10.30 pm Tue Jan.14 [1941]

Paid £3.8.0 rates yesterday and £2.15.0 car licence to-day. Ron sent his Xmas tin back and we had a letter yesterday and to-day. Seems to have settled down nicely. Rene and I posted letters to him yesterday including a long one from Jean. More mutton to-day, Father and Jean like it cold but I don’t. Perhaps I may get to like it. Noticed Libby’s corned mutton in tins on sale at Alford to-day. Wish I had bought a tin, did not fancy it at the time but might be glad of it sometime. Ron says they had corned beef for dinner and bets we can’t get it. We can’t but I have two tins in my little store. No, it’s not a hoard, there isn’t enough. Rene and I did not go to “The Black Cat” to-day, we went to Westcott’s and had fish and chips for 6D each. It was very good too, if the service and room was not so nice. Afterwards we had tea from the flask we took and a biscuit. The tea was hot and warmed us nicely. The streets were slushy and wet, but it did not rain. Brom. charged us 1/0 each for telling us he had made a good job of our guiders (ligaments I suppose). Rene bought corsets as they are probably going to be scarce. (I have a new pair.) The girl in the shop said it was because of the metal used in their construction not the shortage of material. Even our corset clasps and bones? needed for guns.

Think Father will be tired by the time he is able to rest. He went on the box at 2 a.m. off at 8 am. Then to Alford, then Skeg. with a Naval man and then to Mablethorpe with the Salvage Officer. Mr Graves carried on until 10 p.m. at the box and Father is there until 2 a.m. He has to be at Sk. again in the morning at 9.15 to fetch the N. man back and take him on to Mablethorpe, pick up the Sal. man and take them to Grimsby and Immingham. The S. man jumped out of the boat too soon and got wet, he has a pair of Ron’s socks, hope he returns them. Two tugs got the bombed vessel off to-night, hope they get it safe to Immingham. It has turned very stormy and the wind has come N. or N.E. It keeps raining too. Father was in two minds about getting petrol at Alford, but it was a good thing he did. There were 5 bodies on the “Greyfriars”. The Captain and the rest of the crew have arrived home. Great shortage of meat in Alford during the last week. Mountain the butch. sold fish in his shop two days we heard. Now it is chiefly rabbits and mutton (frozen). Had a parcel from Mrs Den[man] to-day, she says meat short in Nott[ingha]m, rabbits 4/6, chickens 10/0 to 11/6. She sent Jean a good tweed coat that only wants shortening and of course cleaning. It will be very useful, the other things too. Ron says their bread is rationed now only 2 slices a day, don’t know if it’s just temporary. He passed his second test 60%, a lot of them did not get that. I got him razor blades in Alford to-day 2 at one shop 2½D no more allowed and 7 for 6D at another, no more at that price when present stock exhausted. Oranges 5½D lb about 3 or rather less to the lb. Think Jean and I will go to bed when I have filled the [hot water] bottles. She has been asleep a long time. My cold still lingers and I have a tiresome cough.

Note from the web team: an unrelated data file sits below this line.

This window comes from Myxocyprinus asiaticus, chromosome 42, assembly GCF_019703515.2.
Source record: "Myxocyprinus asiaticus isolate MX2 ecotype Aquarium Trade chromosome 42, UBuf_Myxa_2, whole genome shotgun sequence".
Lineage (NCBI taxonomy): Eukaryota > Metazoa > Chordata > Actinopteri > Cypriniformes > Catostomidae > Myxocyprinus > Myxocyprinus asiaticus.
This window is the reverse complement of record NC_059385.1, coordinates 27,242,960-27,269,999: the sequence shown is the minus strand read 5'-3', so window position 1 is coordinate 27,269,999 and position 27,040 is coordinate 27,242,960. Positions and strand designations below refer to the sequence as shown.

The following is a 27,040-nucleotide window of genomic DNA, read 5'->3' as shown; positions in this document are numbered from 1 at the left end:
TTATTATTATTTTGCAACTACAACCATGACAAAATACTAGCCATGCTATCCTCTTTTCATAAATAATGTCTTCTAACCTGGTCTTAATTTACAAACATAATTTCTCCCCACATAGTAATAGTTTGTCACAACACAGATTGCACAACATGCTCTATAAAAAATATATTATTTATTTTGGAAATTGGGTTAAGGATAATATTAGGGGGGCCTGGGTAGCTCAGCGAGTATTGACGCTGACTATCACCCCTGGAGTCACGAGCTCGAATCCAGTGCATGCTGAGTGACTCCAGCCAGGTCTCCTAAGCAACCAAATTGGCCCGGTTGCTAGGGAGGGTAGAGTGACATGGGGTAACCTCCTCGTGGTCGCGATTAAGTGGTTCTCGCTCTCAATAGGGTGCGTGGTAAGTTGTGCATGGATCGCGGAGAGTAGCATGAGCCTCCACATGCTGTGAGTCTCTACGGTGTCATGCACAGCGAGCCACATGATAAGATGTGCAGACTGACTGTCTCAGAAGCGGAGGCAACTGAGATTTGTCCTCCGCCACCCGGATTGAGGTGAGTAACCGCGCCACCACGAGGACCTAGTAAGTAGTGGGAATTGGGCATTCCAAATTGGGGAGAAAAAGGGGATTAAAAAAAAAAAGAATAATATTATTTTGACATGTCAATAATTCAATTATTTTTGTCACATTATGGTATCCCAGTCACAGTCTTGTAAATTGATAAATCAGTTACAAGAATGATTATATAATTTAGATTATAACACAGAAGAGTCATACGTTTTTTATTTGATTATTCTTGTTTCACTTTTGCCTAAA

Westcott’s fish and chip café was in Alford.
Arthur Graves, one of the coastguards, lived in a small cottage, formerly the ‘Pig and Whistle’ public house, near ‘The Point’. His daughter, Violet, was in the Red Cross.
Close to the major fishing port of Grimsby, Immingham was a dock area for other vessels, including Royal Navy warships.
Mr Mountain was a butcher in Alford market place.

Have you read an introduction to May Hill & family (includes photographs) and explored ‘The Casualties Were Small’?

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